November plant of the month

The paperbark maple, Acer griseum, brings delightful shades of red, copper and bronze to gardens from autumn through till spring

Acer griseum at RosemoorThis Chinese native was one of many plants introduced to the UK by E H ‘Chinese’ Wilson. A specimen in Westonbirt Arboretum is believed to be a Wilson original from his 1901 introduction.
 
Perfect as a specimen tree in a small garden, it is grown for its brilliant autumn leaf colour of reds and oranges and for its attractive, papery cinnamon-coloured bark (hence the common name of paperbark maple).

As the bark peels, it reveals smooth, orange-red bark beneath. In spring, coppery young foliage unfurls along with the clusters of tiny yellow-green flowers. By this time, the flowers will also have developed into clusters of paired, winged fruits, typical of many maples.
 
Acer griseum AGM is not fussy about where it is grown, but it does like a sheltered spot and for the best autumn colour, it needs to be in full sun. It grows very slowly and may take up to 50 years to achieve its full height and spread of 10m x 6m (in ideal conditions). Any pruning should be done in early winter, as it bleeds if cut after midwinter.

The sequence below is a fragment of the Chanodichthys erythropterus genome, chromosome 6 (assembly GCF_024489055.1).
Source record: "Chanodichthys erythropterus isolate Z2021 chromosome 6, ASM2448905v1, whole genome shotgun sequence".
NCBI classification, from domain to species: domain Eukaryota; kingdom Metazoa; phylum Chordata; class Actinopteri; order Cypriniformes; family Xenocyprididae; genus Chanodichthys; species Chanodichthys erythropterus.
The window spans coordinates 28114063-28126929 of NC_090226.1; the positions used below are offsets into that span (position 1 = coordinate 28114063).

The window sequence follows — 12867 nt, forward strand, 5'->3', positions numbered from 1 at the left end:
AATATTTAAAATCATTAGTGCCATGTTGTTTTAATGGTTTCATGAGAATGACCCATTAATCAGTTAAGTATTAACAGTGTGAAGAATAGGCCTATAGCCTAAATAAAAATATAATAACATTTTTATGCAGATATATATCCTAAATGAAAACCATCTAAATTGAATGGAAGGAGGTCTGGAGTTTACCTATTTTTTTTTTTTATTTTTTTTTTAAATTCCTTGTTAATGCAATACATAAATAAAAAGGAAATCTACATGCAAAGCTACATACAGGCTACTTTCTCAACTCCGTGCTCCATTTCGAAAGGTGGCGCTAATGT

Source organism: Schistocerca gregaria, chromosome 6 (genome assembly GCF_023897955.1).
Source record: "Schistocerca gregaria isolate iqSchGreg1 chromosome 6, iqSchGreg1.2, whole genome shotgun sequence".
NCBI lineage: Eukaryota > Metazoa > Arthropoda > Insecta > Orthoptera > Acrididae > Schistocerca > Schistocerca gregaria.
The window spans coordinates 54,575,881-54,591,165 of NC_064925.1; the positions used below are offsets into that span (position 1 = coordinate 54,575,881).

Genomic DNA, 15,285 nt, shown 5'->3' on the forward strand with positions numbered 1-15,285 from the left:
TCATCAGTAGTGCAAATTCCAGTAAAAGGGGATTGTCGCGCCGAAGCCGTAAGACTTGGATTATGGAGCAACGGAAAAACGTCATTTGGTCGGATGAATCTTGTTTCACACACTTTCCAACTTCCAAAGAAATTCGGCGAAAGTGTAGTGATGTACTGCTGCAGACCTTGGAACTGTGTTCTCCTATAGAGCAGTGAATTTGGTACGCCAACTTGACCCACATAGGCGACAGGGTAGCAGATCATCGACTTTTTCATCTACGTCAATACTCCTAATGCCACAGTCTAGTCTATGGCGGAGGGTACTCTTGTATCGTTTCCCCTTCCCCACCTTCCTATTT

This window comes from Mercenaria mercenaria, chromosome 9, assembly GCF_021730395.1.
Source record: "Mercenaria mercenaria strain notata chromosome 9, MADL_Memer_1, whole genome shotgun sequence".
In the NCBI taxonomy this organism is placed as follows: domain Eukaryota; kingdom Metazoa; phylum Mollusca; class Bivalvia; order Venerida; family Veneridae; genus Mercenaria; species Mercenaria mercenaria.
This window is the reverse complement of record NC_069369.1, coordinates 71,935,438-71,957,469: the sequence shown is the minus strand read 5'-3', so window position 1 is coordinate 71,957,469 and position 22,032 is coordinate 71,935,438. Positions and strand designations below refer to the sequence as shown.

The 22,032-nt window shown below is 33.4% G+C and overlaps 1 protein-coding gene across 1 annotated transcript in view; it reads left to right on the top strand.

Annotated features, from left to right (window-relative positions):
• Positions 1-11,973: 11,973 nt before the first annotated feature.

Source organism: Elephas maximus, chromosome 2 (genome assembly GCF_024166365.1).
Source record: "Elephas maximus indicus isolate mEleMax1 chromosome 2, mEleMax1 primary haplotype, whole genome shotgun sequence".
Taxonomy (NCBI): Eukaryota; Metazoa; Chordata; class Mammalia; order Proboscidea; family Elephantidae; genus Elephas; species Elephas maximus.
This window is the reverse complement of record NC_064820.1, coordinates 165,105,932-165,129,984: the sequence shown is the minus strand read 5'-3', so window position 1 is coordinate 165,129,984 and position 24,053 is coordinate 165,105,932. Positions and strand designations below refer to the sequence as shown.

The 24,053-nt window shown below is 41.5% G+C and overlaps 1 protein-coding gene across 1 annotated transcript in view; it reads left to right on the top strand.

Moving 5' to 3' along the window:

At Rosemoor, we have several specimens grouped together in the Winter Garden for maximum impact; younger specimens can be found near to Rosemoor House and in the China and Himalayas section of the Bicentenary Arboretum.
 
It is best planted where the sun can shine through the wisps of bark peeling from the main trunk giving it a luminous quality. In the Winter Garden, the stark white trunks of birches (Betula) make a fabulous contrast when used as a backdrop to the dark chestnut coloured bark of the Acer. The bright evergreen foliage of Ilex crenata 'Variegata' contrast in colour and form, growing happily in the shade of the trees. We have also underplanted these acers with heathers, Scilla, hellebores and skimmias to create a planting scheme for winter and early spring.
 

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